campaign desk

Mountain, Meet Molehill

Why is the Obama photo a story?
February 25, 2008

It started, as so many Incendiary Internet Stories do, with Matt Drudge. This morning, the fedora-wearing provocateur posted a photo of Barack Obama—taken during a 2006 trip through Africa—wearing traditional Somali garb, accompanying the picture with a distinctively Drudgian banner headline: CLINTON STAFFERS CIRCULATE ‘DRESSED’ OBAMA.

Here’s the full text:


Mon Feb 25 2008 06:51:00 ET

With a week to go until the Texas and Ohio primaries, stressed Clinton staffers circulated a photo over the weekend of a “dressed” Barack Obama.

The photo, taken in 2006, shows the Democrat frontrunner fitted as a Somali Elder, during his visit to Wajir, a rural area in northeastern Kenya.

The senator was on a five-country tour of Africa.

“Wouldn’t we be seeing this on the cover of every magazine if it were HRC?” questioned one campaign staffer, in an email obtained by the DRUDGE REPORT.

Within minutes, we got speculations and insinuations from the blogosphere: Who leaked the photo? How did they get it? What does it all mean? (It’s on Drudge! It must be a story!) “The photo created huge buzz in political circles, and immediately became known as ‘the “dressed” photo,’ reflecting the Drudge terminology,” noted the Politico’s Mike Allen. “We spent the better part of the morning trying to get some comment from the Clinton campaign,” Josh Marshall declared, seeming proud of spending his time in such a way. The New York Times picked up the story. So did the BBC. And Salon offered a different take on the Clinton-staff-leaked-it headline. “Let me say this: Who is known for their ability to dig up high-impact photos of candidates?” a Democratic operative sympathetic to Clinton asked Alex Koppelman. “Such as, oh, the Kerry-in-the-condom-suit photo? Hint: it is not the Democratic Party.”

Now, far be it from me, on this winter Monday in that long limbo between Super Tuesday III and Super Tuesday IV, to find fault with any “story” that, as one of its narrative byproducts, resurrects the Kerry-in-the-condom-suit photo. We could all use a good laugh, and I should probably, at this bleak point in the primary season, just be grateful for any bit of election-related amusement I can get. Still, the fact that the Obama photo even became A Story deserves at least a moment of pause. Because, really, it shouldn’t have. The only reason it did was because Matt Drudge put it out there with a banner headline.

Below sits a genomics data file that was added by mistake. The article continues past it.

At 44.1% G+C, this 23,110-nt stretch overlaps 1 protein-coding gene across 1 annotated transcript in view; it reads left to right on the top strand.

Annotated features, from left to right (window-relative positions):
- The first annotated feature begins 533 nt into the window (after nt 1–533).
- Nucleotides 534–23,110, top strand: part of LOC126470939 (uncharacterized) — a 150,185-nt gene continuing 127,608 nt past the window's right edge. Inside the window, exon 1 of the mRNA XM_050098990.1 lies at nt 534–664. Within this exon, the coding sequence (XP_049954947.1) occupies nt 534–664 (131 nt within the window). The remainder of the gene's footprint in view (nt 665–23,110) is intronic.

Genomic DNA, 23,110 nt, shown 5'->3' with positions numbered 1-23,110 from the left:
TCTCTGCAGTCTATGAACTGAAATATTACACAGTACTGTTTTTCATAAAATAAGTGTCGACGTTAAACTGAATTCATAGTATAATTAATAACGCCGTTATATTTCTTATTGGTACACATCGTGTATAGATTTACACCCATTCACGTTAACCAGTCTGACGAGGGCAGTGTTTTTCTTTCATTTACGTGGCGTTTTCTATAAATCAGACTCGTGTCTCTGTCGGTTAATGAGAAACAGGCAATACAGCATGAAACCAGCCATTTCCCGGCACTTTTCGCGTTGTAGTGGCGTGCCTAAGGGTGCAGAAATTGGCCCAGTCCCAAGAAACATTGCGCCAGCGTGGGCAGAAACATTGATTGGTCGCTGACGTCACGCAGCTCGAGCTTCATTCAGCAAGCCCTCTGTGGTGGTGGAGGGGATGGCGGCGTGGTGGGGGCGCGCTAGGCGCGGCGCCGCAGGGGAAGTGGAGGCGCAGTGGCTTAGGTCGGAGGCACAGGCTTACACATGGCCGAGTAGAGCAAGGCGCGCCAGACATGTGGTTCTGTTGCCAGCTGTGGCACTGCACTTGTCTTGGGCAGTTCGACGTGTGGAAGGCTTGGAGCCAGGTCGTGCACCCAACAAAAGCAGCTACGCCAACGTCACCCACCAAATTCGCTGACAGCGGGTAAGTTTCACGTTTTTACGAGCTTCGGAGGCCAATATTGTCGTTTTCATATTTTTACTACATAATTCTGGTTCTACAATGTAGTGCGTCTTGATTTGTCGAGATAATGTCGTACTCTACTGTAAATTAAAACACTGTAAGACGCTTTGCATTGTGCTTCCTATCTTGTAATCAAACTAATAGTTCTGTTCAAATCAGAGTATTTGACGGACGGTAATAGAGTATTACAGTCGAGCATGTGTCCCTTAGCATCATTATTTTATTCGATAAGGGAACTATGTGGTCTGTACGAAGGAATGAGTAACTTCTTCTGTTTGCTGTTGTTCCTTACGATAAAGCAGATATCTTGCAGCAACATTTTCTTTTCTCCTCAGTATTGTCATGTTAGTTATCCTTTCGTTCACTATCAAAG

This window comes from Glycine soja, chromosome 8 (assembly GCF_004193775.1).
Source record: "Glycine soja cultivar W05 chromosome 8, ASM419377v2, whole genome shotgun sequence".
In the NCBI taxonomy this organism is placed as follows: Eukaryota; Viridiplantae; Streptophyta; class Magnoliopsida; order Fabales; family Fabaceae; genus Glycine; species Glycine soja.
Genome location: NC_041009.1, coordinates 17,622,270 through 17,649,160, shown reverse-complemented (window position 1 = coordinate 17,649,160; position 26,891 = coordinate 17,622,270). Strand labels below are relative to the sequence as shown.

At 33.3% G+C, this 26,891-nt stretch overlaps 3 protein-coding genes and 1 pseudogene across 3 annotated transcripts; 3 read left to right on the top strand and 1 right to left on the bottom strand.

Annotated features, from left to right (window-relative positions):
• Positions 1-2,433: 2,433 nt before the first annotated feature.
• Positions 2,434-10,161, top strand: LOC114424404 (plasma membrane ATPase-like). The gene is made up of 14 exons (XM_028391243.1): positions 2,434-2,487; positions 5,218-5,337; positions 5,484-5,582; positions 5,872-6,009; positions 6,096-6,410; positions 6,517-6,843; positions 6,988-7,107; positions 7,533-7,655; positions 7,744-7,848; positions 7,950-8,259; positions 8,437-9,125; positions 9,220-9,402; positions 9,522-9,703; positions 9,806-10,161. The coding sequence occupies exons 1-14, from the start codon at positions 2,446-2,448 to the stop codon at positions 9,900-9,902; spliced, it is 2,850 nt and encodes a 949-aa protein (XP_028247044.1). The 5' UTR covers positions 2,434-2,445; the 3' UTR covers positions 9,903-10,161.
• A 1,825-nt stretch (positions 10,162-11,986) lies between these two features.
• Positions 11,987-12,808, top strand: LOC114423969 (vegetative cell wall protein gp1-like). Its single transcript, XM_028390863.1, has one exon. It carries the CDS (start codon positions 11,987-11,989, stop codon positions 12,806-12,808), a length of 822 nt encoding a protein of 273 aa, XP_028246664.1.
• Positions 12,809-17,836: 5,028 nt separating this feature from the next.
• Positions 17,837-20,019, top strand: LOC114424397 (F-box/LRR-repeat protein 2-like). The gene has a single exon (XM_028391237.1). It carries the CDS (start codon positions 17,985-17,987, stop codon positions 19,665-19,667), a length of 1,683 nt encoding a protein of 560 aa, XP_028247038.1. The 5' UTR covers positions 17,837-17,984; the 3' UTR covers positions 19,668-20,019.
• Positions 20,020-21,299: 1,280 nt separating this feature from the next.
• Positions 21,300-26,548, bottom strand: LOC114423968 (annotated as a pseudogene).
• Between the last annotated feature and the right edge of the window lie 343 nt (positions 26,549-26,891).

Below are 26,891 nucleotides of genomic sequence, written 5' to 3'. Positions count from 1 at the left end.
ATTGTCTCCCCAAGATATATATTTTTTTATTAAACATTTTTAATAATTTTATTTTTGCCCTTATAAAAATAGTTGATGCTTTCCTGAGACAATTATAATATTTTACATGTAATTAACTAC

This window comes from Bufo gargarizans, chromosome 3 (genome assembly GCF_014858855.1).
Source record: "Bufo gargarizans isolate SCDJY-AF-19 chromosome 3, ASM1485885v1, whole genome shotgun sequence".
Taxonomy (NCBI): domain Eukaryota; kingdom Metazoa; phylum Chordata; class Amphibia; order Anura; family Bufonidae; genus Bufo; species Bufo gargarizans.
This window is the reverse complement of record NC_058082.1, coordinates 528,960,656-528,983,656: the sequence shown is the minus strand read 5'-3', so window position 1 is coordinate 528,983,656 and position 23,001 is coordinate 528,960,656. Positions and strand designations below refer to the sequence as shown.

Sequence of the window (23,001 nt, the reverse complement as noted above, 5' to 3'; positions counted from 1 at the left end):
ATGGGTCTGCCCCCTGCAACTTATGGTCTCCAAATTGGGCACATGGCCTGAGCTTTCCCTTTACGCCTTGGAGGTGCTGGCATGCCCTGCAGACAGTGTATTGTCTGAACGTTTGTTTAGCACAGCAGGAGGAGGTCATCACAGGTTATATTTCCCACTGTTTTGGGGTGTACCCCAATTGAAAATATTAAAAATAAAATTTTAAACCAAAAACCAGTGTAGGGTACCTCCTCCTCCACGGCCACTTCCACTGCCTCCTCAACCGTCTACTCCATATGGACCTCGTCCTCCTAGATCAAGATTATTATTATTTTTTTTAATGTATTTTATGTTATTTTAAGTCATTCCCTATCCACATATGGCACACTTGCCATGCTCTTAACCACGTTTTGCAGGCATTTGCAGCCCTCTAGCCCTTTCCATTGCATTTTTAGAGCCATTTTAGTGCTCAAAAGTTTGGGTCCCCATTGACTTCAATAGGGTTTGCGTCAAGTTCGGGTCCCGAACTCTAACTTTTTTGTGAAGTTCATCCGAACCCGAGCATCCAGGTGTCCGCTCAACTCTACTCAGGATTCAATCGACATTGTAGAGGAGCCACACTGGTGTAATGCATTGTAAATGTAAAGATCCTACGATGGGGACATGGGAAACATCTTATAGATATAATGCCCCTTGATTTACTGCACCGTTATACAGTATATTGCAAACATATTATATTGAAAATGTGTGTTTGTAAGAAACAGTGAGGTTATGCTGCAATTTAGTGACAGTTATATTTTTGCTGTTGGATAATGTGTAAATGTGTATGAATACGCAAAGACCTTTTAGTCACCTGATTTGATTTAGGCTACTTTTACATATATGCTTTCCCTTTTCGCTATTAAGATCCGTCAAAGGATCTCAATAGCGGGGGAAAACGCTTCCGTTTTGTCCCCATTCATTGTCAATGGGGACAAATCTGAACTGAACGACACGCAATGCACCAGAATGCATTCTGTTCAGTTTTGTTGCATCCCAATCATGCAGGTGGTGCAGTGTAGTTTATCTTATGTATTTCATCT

And the Story’s cause was helped, ironically, by the Obama campaign itself. At 9:29 this morning, David Plouffe, Obama’s campaign manager, sent out a press release calling the photo “shameful, offensive fear-mongering” and “exactly the kind of divisive politics that turns away Americans of all parties and diminishes respect for America in the world.” On a conference call with reporters this morning, the Obama camp trotted out Obama supporter and retired general Scott Gration to declare that Obama “did what any great leader should do. He accepted the gift, accepted the hospitality, accepted that token of friendship.” Obama aides then went on to “angrily denounce” the Clinton campaign for spreading the photo.

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And the political press accepted the language of the Obama camp’s spin. Politico, coming dangerously close to adopting the photo’s assumptive jingoism itself, called the picture a “smear photo.” The leak was “a ploy to make him look foreign,” the Boston Globe concluded, without a hint of irony. Questions of the photo’s provenance (who leaked it?) weighed out questions of its significance (should we care?) so that, by the time the Clinton campaign—via its new manager, Maggie Williams—came out with a response to the Drudge headline (nearly an hour and a half after the Obama camp did), her statement looked foolish. (“If Barack Obama’s campaign wants to suggest that a photo of him wearing traditional Somali clothing is divisive, they should be ashamed,” she wrote.) Though Williams had a point about how wrongheaded it was to assume that the photo was “divisive,” she was too late: the photo had already become divisive—not on its own, but through its narrative in the press.

Gotta love those self-fulfilling prophesies.

Megan Garber is an assistant editor at the Nieman Journalism Lab at Harvard University. She was formerly a CJR staff writer.